Learning about Customers: Demand Implications of Logistics-Related Decision-Making in B2B
In business-to-business (B2B) exchanges, customers are more likely to buy from suppliers who know them well and consistently provide good service. Yet, when planners optimize the operations with a focus on cost-reduction, they risk overlooking the importance of building long-term relationships with their customers. These relationships critically depend on learning the customer’s preferences, priorities, and service expectations. While building strong customer relationships in a B2B context has traditionally been the salespeople’s responsibility, AI developments now open the possibility for AI-based learning about customers. AI-based learning about customers in a B2B setting is complex though because each customer has their own needs and preferences, leading to highly customized offerings. These customized offerings often include agreements on critical logistics-related decisions such as lead times, delivery, and maintenance planning. In this setting, close contact between the people from sales and operations – i.e., a strong marketing-operations interface – benefits the customer relationship. Yet as information on customers is embedded both in IT systems (e.g., CRM systems) and people (e.g., salespersons), this is a domain where B2B firms can benefit greatly from AI. This PhD project thus studies on how AI can help planners tailor their operations to better serve customer needs.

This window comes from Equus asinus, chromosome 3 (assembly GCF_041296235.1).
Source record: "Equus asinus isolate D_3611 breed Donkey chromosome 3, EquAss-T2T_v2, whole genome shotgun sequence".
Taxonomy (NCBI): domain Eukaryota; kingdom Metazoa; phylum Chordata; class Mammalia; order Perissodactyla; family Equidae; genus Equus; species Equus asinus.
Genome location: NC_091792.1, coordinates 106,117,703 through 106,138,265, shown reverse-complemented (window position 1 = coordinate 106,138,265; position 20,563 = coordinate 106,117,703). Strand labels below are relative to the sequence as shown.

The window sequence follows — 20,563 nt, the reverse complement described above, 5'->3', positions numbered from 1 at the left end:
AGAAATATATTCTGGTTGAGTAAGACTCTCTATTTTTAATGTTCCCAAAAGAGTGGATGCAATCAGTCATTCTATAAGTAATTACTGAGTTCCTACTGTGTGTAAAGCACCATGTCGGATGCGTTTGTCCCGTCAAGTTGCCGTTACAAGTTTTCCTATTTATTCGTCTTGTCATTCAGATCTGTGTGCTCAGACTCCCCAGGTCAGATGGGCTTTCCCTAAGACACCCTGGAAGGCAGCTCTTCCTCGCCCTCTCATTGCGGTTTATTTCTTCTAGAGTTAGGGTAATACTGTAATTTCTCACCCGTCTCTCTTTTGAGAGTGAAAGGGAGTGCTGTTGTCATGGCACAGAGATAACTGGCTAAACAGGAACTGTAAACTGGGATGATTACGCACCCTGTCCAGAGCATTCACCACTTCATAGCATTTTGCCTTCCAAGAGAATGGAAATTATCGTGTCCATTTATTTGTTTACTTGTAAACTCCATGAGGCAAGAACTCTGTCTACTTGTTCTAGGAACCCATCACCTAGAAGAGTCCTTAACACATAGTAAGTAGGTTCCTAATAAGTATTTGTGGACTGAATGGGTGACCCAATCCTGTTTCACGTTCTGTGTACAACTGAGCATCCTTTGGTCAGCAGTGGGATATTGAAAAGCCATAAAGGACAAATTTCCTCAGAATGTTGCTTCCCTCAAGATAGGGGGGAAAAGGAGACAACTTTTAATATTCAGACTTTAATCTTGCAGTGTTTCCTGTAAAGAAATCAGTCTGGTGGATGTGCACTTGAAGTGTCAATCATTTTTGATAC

Tolunay Alankaya – Sarah Gelper – Nevin Mutlu – Fred Langerak
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